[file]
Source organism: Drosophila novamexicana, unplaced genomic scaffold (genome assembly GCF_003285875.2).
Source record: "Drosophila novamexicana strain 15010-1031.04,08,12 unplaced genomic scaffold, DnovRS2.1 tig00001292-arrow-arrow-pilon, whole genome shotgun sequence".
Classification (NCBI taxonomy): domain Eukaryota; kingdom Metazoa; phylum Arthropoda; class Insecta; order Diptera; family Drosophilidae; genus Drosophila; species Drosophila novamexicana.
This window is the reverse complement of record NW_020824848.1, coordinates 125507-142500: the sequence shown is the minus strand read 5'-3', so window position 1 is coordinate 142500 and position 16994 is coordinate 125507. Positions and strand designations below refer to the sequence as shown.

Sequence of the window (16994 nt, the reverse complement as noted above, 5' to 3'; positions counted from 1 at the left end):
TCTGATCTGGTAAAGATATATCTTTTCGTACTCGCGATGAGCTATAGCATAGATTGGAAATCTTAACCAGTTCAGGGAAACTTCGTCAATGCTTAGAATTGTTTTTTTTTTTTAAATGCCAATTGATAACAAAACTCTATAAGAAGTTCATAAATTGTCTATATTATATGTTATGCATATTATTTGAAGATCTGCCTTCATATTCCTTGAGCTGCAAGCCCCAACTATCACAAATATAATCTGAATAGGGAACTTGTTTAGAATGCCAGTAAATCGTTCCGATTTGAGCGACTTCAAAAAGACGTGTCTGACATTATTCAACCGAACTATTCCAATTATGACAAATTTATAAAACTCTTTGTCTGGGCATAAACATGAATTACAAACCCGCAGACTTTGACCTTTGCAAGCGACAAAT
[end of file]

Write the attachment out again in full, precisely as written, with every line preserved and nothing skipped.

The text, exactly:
Source organism: Drosophila novamexicana, unplaced genomic scaffold (genome assembly GCF_003285875.2).
Source record: "Drosophila novamexicana strain 15010-1031.04,08,12 unplaced genomic scaffold, DnovRS2.1 tig00001292-arrow-arrow-pilon, whole genome shotgun sequence".
Classification (NCBI taxonomy): domain Eukaryota; kingdom Metazoa; phylum Arthropoda; class Insecta; order Diptera; family Drosophilidae; genus Drosophila; species Drosophila novamexicana.
This window is the reverse complement of record NW_020824848.1, coordinates 125507-142500: the sequence shown is the minus strand read 5'-3', so window position 1 is coordinate 142500 and position 16994 is coordinate 125507. Positions and strand designations below refer to the sequence as shown.

Sequence of the window (16994 nt, the reverse complement as noted above, 5' to 3'; positions counted from 1 at the left end):
TCTGATCTGGTAAAGATATATCTTTTCGTACTCGCGATGAGCTATAGCATAGATTGGAAATCTTAACCAGTTCAGGGAAACTTCGTCAATGCTTAGAATTGTTTTTTTTTTTTAAATGCCAATTGATAACAAAACTCTATAAGAAGTTCATAAATTGTCTATATTATATGTTATGCATATTATTTGAAGATCTGCCTTCATATTCCTTGAGCTGCAAGCCCCAACTATCACAAATATAATCTGAATAGGGAACTTGTTTAGAATGCCAGTAAATCGTTCCGATTTGAGCGACTTCAAAAAGACGTGTCTGACATTATTCAACCGAACTATTCCAATTATGACAAATTTATAAAACTCTTTGTCTGGGCATAAACATGAATTACAAACCCGCAGACTTTGACCTTTGCAAGCGACAAAT